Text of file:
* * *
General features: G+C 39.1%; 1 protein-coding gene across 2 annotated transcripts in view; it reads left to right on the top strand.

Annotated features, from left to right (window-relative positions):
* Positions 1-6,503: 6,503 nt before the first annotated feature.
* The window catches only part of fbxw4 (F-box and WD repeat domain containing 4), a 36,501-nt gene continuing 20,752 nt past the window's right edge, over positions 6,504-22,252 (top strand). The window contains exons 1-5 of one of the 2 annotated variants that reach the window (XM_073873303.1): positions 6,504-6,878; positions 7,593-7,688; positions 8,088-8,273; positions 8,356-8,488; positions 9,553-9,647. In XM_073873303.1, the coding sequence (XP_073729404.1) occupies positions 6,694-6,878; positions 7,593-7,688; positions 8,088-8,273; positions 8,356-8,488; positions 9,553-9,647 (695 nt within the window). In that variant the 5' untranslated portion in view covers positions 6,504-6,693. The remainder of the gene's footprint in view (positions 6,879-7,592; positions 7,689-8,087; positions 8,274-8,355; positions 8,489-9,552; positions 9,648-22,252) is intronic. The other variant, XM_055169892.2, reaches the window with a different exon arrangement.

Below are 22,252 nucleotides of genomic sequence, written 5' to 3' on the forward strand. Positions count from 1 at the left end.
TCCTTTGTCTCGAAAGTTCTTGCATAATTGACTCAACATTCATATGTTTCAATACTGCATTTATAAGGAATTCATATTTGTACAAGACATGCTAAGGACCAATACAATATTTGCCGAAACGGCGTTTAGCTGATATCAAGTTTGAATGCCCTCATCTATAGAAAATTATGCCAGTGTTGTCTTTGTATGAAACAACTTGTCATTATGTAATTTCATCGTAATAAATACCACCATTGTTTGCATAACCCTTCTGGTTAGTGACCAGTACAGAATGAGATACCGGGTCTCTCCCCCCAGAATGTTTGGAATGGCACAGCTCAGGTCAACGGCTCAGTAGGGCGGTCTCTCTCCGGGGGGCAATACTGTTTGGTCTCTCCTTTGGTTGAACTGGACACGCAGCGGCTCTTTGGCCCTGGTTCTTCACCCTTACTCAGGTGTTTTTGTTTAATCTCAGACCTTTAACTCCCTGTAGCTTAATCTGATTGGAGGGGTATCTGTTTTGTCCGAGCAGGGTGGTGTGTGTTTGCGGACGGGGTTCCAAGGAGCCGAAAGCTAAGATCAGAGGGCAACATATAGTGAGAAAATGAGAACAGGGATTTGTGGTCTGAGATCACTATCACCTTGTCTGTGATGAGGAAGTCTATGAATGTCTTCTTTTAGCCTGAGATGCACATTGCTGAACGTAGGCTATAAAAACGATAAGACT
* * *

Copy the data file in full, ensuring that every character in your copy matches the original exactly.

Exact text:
General features: G+C 39.1%; 1 protein-coding gene across 2 annotated transcripts in view; it reads left to right on the top strand.

Annotated features, from left to right (window-relative positions):
* Positions 1-6,503: 6,503 nt before the first annotated feature.
* The window catches only part of fbxw4 (F-box and WD repeat domain containing 4), a 36,501-nt gene continuing 20,752 nt past the window's right edge, over positions 6,504-22,252 (top strand). The window contains exons 1-5 of one of the 2 annotated variants that reach the window (XM_073873303.1): positions 6,504-6,878; positions 7,593-7,688; positions 8,088-8,273; positions 8,356-8,488; positions 9,553-9,647. In XM_073873303.1, the coding sequence (XP_073729404.1) occupies positions 6,694-6,878; positions 7,593-7,688; positions 8,088-8,273; positions 8,356-8,488; positions 9,553-9,647 (695 nt within the window). In that variant the 5' untranslated portion in view covers positions 6,504-6,693. The remainder of the gene's footprint in view (positions 6,879-7,592; positions 7,689-8,087; positions 8,274-8,355; positions 8,489-9,552; positions 9,648-22,252) is intronic. The other variant, XM_055169892.2, reaches the window with a different exon arrangement.

Below are 22,252 nucleotides of genomic sequence, written 5' to 3' on the forward strand. Positions count from 1 at the left end.
TCCTTTGTCTCGAAAGTTCTTGCATAATTGACTCAACATTCATATGTTTCAATACTGCATTTATAAGGAATTCATATTTGTACAAGACATGCTAAGGACCAATACAATATTTGCCGAAACGGCGTTTAGCTGATATCAAGTTTGAATGCCCTCATCTATAGAAAATTATGCCAGTGTTGTCTTTGTATGAAACAACTTGTCATTATGTAATTTCATCGTAATAAATACCACCATTGTTTGCATAACCCTTCTGGTTAGTGACCAGTACAGAATGAGATACCGGGTCTCTCCCCCCAGAATGTTTGGAATGGCACAGCTCAGGTCAACGGCTCAGTAGGGCGGTCTCTCTCCGGGGGGCAATACTGTTTGGTCTCTCCTTTGGTTGAACTGGACACGCAGCGGCTCTTTGGCCCTGGTTCTTCACCCTTACTCAGGTGTTTTTGTTTAATCTCAGACCTTTAACTCCCTGTAGCTTAATCTGATTGGAGGGGTATCTGTTTTGTCCGAGCAGGGTGGTGTGTGTTTGCGGACGGGGTTCCAAGGAGCCGAAAGCTAAGATCAGAGGGCAACATATAGTGAGAAAATGAGAACAGGGATTTGTGGTCTGAGATCACTATCACCTTGTCTGTGATGAGGAAGTCTATGAATGTCTTCTTTTAGCCTGAGATGCACATTGCTGAACGTAGGCTATAAAAACGATAAGACT